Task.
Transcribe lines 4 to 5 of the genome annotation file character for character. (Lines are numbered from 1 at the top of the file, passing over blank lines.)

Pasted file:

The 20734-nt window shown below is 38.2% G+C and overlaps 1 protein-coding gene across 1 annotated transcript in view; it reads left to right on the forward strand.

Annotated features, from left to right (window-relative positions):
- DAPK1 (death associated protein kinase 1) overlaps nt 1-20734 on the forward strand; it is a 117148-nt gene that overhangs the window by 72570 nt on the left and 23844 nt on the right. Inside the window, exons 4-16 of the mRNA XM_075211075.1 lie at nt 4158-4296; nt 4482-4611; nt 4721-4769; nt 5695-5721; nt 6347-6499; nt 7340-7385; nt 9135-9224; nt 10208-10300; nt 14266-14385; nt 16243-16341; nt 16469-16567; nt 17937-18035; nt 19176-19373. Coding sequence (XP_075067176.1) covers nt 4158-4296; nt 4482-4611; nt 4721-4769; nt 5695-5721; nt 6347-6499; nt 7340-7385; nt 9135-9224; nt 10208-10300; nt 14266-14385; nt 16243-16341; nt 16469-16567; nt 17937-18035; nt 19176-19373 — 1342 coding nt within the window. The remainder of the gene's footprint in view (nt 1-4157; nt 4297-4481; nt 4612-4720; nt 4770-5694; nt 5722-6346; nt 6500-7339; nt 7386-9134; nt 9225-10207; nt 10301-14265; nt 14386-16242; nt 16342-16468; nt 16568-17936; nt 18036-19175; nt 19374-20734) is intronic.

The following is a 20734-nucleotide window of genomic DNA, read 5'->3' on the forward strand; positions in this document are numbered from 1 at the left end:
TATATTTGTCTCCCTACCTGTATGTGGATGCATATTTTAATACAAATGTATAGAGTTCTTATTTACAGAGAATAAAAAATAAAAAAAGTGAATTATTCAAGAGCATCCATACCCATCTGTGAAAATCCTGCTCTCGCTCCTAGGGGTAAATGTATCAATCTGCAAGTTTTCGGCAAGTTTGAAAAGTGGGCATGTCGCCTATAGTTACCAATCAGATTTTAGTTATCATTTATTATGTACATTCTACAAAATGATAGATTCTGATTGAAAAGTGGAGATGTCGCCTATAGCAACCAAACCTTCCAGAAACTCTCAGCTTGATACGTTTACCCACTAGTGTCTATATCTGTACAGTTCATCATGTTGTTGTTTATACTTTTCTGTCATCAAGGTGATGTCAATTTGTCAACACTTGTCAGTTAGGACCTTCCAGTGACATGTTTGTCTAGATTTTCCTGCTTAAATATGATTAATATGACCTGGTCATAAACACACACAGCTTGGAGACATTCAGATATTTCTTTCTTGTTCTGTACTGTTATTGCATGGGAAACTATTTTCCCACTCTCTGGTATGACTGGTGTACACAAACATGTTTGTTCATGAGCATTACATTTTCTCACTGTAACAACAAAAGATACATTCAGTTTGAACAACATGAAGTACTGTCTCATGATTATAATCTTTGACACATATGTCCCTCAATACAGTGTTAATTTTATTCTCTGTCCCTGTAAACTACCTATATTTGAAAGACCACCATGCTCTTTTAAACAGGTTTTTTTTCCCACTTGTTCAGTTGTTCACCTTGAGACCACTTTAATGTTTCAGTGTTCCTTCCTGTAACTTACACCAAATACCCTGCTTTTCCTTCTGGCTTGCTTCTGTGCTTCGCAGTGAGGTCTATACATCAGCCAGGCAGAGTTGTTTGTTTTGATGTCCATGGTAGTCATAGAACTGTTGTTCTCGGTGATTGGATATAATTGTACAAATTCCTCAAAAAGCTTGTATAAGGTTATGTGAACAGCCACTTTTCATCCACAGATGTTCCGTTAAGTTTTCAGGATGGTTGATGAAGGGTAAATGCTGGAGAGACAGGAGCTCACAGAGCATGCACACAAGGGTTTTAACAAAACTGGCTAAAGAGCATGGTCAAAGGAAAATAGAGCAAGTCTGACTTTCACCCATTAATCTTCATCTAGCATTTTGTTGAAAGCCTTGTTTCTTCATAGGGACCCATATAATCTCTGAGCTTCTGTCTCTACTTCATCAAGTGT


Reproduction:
The following is a 20734-nucleotide window of genomic DNA, read 5'->3' on the forward strand; positions in this document are numbered from 1 at the left end:
TATATTTGTCTCCCTACCTGTATGTGGATGCATATTTTAATACAAATGTATAGAGTTCTTATTTACAGAGAATAAAAAATAAAAAAAGTGAATTATTCAAGAGCATCCATACCCATCTGTGAAAATCCTGCTCTCGCTCCTAGGGGTAAATGTATCAATCTGCAAGTTTTCGGCAAGTTTGAAAAGTGGGCATGTCGCCTATAGTTACCAATCAGATTTTAGTTATCATTTATTATGTACATTCTACAAAATGATAGATTCTGATTGAAAAGTGGAGATGTCGCCTATAGCAACCAAACCTTCCAGAAACTCTCAGCTTGATACGTTTACCCACTAGTGTCTATATCTGTACAGTTCATCATGTTGTTGTTTATACTTTTCTGTCATCAAGGTGATGTCAATTTGTCAACACTTGTCAGTTAGGACCTTCCAGTGACATGTTTGTCTAGATTTTCCTGCTTAAATATGATTAATATGACCTGGTCATAAACACACACAGCTTGGAGACATTCAGATATTTCTTTCTTGTTCTGTACTGTTATTGCATGGGAAACTATTTTCCCACTCTCTGGTATGACTGGTGTACACAAACATGTTTGTTCATGAGCATTACATTTTCTCACTGTAACAACAAAAGATACATTCAGTTTGAACAACATGAAGTACTGTCTCATGATTATAATCTTTGACACATATGTCCCTCAATACAGTGTTAATTTTATTCTCTGTCCCTGTAAACTACCTATATTTGAAAGACCACCATGCTCTTTTAAACAGGTTTTTTTTCCCACTTGTTCAGTTGTTCACCTTGAGACCACTTTAATGTTTCAGTGTTCCTTCCTGTAACTTACACCAAATACCCTGCTTTTCCTTCTGGCTTGCTTCTGTGCTTCGCAGTGAGGTCTATACATCAGCCAGGCAGAGTTGTTTGTTTTGATGTCCATGGTAGTCATAGAACTGTTGTTCTCGGTGATTGGATATAATTGTACAAATTCCTCAAAAAGCTTGTATAAGGTTATGTGAACAGCCACTTTTCATCCACAGATGTTCCGTTAAGTTTTCAGGATGGTTGATGAAGGGTAAATGCTGGAGAGACAGGAGCTCACAGAGCATGCACACAAGGGTTTTAACAAAACTGGCTAAAGAGCATGGTCAAAGGAAAATAGAGCAAGTCTGACTTTCACCCATTAATCTTCATCTAGCATTTTGTTGAAAGCCTTGTTTCTTCATAGGGACCCATATAATCTCTGAGCTTCTGTCTCTACTTCATCAAGTGT